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Whitfield Lovell

Whitfield Lovell

Whitfield Lovell was born on October 2, 1959. He is an acclaimed visual artist best known for his contemporary installations and works on paper using historical African American images and found objects. In 2007, Lovell was awarded the MacArthur Foundation fellowship.

Whitfield MacAllister Lovell was born in New York City. He was the third of four children born to Allister Lovell, a postal worker and self-taught photographer of Barbadian descent, and Gladys Glover Lovell, an elementary school teacher whose parents migrated from South Carolina during the Depression. Lovell was drawn to the arts early on, studying voice and piano, and doing quite a bit of creative writing. Due, in part, to his shyness, Lovell moved away from the performing arts and eventually concentrated on visual arts.

Raised in the Bronx, where art was either misunderstood or dismissed, Lovell felt isolated and had to seek out resources that were available in other areas of New York City. He attended the Fiorello H. LaGuardia High School of Music and Art, where he was recognized for his writing and received several arts awards. Lowell enhanced his art studies by attending the Metropolitan Museum of Art High School Programs, The Cooper Union Saturday Program, and the Whitney Museum Art Resources Center.

Following graduation from high school in 1977, Lowell spent the summer in Mallorca, Spain, studying painting and sculpture with Manhattanville College. He returned and enrolled at The Maryland Institute College of Art in Baltimore. Lovell also studied at Parsons School of Design, and The Cooper Union School of Art, where he obtained his Bachelor of Fine Arts degree in 1981. He traveled throughout Europe with the American Institute for Foreign Study, and later attended New York University’s Graduate Program in Venice, Italy.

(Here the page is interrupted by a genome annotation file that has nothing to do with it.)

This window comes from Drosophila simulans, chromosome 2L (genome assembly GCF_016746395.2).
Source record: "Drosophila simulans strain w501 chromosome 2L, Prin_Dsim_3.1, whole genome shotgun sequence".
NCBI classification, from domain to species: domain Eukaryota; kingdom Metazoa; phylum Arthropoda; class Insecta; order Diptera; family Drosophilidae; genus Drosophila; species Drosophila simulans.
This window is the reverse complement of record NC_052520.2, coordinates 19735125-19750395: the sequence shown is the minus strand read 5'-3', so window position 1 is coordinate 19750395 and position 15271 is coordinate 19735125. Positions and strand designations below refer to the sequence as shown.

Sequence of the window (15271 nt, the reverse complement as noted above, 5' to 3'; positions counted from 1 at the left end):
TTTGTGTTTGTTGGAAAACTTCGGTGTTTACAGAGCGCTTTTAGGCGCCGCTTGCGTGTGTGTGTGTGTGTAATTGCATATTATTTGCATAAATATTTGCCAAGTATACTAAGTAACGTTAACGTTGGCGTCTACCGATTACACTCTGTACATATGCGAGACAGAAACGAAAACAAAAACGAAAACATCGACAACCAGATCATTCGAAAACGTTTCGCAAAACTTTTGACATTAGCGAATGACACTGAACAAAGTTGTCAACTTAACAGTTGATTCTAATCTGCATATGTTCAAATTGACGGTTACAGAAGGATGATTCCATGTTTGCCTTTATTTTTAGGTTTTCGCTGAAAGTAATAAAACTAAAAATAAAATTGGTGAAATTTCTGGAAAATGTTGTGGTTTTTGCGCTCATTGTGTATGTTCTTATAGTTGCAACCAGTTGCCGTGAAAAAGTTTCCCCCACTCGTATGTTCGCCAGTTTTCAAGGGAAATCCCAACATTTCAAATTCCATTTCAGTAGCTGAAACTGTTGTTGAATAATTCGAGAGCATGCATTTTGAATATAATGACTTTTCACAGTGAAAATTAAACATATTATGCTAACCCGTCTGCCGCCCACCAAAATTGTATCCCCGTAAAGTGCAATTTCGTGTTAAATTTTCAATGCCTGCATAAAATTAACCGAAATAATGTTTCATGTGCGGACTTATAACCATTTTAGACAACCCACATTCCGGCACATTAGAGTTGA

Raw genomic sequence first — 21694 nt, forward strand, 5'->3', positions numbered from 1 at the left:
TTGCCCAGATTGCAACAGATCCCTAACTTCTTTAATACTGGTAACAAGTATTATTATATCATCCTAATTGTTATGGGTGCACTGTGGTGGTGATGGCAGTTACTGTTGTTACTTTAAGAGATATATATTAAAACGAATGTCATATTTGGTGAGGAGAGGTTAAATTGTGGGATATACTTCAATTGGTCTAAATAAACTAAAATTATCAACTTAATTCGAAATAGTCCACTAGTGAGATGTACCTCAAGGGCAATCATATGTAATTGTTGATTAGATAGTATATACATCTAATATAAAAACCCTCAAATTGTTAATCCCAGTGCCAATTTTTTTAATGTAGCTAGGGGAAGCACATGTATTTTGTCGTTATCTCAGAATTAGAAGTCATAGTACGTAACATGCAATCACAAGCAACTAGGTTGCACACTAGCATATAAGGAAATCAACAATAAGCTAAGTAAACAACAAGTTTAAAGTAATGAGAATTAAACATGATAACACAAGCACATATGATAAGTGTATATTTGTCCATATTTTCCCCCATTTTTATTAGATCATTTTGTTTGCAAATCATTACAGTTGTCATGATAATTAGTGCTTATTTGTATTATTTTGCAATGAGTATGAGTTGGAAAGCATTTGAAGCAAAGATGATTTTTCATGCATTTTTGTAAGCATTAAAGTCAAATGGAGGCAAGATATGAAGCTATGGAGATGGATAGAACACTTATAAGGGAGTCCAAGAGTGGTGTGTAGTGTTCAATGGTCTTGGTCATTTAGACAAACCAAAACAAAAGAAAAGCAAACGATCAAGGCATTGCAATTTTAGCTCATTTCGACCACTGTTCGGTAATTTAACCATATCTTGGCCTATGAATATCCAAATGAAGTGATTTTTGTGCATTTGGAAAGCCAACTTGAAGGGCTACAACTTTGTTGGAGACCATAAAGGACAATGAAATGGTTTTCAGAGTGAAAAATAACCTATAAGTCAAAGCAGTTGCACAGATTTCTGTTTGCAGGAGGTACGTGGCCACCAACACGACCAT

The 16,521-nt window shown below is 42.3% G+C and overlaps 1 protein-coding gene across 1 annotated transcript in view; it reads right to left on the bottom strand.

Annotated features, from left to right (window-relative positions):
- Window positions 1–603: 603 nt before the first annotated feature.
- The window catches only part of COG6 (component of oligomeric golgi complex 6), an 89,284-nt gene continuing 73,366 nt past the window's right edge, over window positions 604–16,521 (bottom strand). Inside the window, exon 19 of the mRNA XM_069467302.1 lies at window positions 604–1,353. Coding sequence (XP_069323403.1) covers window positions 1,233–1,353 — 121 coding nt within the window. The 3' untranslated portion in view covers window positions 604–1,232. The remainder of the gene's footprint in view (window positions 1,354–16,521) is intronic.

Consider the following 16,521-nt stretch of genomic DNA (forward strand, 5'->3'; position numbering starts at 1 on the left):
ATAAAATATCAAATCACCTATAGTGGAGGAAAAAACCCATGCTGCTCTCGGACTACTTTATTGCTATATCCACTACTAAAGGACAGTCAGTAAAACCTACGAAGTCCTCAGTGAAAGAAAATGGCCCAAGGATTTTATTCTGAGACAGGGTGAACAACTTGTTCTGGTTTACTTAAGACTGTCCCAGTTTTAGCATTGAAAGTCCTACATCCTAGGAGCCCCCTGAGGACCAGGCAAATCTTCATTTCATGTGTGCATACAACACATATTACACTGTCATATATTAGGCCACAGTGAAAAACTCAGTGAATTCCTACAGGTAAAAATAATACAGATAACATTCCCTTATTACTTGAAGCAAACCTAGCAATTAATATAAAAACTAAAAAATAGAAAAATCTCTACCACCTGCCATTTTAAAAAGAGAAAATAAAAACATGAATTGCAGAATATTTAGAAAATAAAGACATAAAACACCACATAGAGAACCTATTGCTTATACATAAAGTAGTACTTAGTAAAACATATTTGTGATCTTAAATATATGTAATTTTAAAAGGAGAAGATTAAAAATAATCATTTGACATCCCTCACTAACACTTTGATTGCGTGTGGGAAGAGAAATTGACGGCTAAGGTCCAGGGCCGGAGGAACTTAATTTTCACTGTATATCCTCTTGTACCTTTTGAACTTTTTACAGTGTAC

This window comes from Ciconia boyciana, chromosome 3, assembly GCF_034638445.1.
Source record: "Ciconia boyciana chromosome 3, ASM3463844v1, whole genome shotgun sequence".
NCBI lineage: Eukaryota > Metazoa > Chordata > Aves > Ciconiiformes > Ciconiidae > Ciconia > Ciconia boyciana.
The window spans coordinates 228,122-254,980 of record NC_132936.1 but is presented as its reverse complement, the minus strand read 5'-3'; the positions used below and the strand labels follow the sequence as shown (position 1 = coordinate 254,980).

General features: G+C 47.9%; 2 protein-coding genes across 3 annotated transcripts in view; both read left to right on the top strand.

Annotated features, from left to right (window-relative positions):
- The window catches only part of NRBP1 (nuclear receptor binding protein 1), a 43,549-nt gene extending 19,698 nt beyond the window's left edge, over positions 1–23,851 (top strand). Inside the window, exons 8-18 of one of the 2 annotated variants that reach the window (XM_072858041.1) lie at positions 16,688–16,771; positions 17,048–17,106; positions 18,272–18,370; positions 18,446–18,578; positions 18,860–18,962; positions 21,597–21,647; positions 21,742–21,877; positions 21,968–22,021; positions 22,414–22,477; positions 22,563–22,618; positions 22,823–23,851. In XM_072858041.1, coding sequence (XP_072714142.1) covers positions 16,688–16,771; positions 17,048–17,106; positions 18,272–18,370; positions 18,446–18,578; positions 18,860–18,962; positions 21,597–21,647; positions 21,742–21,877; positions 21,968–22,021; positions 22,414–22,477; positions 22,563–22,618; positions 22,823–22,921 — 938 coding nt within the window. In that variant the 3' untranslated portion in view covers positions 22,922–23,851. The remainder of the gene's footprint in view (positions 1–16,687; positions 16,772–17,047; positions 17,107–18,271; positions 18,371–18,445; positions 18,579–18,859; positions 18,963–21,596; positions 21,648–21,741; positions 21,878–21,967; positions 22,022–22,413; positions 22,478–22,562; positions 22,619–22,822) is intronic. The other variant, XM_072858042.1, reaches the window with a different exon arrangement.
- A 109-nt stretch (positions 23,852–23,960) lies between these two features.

Whitfield Lovell started teaching art to children on a freelance basis so that he could have enough time to devote to his creativity. He moved into a loft in Manhattan, where he maintained a studio and did mostly works on paper.

The death of Lovell’s older sister, Reva, at age 22, and the violent death of his grandfather, Eugene Glover, led to his works becoming extremely personal and of an autobiographical nature. There were many family stories and narratives that wove in and out of his art. Lovell worked from his father’s photographs for about 10 years before he began to ponder the images in his grandmother’s photo albums. Lovell became increasingly intrigued by the history of African Americans during the post-slavery and Jim Crow eras.